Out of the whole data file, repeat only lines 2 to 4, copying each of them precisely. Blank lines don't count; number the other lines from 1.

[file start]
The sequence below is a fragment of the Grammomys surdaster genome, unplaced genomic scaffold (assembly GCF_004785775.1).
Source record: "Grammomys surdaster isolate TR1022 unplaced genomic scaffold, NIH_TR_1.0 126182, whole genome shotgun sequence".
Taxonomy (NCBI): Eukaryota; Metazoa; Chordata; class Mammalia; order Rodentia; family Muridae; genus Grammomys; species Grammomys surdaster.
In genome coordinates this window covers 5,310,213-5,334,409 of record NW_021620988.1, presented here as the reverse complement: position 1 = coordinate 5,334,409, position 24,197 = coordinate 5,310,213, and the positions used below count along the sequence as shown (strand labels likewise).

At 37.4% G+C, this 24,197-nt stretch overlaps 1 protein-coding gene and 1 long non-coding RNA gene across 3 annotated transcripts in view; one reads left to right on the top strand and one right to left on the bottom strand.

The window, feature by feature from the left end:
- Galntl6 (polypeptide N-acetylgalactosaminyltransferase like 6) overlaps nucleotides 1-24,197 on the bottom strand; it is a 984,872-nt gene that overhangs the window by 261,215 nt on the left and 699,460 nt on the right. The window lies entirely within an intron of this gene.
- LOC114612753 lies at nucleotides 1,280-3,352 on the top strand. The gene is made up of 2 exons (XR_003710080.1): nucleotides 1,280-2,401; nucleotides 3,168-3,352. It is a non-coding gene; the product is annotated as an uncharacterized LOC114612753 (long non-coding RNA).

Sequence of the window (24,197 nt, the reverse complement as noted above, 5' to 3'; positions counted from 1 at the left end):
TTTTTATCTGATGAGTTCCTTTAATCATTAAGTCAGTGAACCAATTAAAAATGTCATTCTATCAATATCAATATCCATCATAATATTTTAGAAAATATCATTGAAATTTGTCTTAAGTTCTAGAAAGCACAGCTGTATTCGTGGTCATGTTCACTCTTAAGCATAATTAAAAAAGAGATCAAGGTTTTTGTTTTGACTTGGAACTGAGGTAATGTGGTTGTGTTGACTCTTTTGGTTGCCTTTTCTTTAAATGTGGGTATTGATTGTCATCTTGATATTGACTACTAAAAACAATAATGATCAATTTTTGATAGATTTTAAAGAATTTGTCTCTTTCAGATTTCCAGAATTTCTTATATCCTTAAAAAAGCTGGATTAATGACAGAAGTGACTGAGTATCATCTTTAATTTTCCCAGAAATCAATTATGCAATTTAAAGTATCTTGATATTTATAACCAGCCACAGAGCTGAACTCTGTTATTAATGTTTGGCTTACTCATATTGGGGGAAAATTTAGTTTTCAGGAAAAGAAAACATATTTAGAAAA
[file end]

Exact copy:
Source record: "Grammomys surdaster isolate TR1022 unplaced genomic scaffold, NIH_TR_1.0 126182, whole genome shotgun sequence".
Taxonomy (NCBI): Eukaryota; Metazoa; Chordata; class Mammalia; order Rodentia; family Muridae; genus Grammomys; species Grammomys surdaster.
In genome coordinates this window covers 5,310,213-5,334,409 of record NW_021620988.1, presented here as the reverse complement: position 1 = coordinate 5,334,409, position 24,197 = coordinate 5,310,213, and the positions used below count along the sequence as shown (strand labels likewise).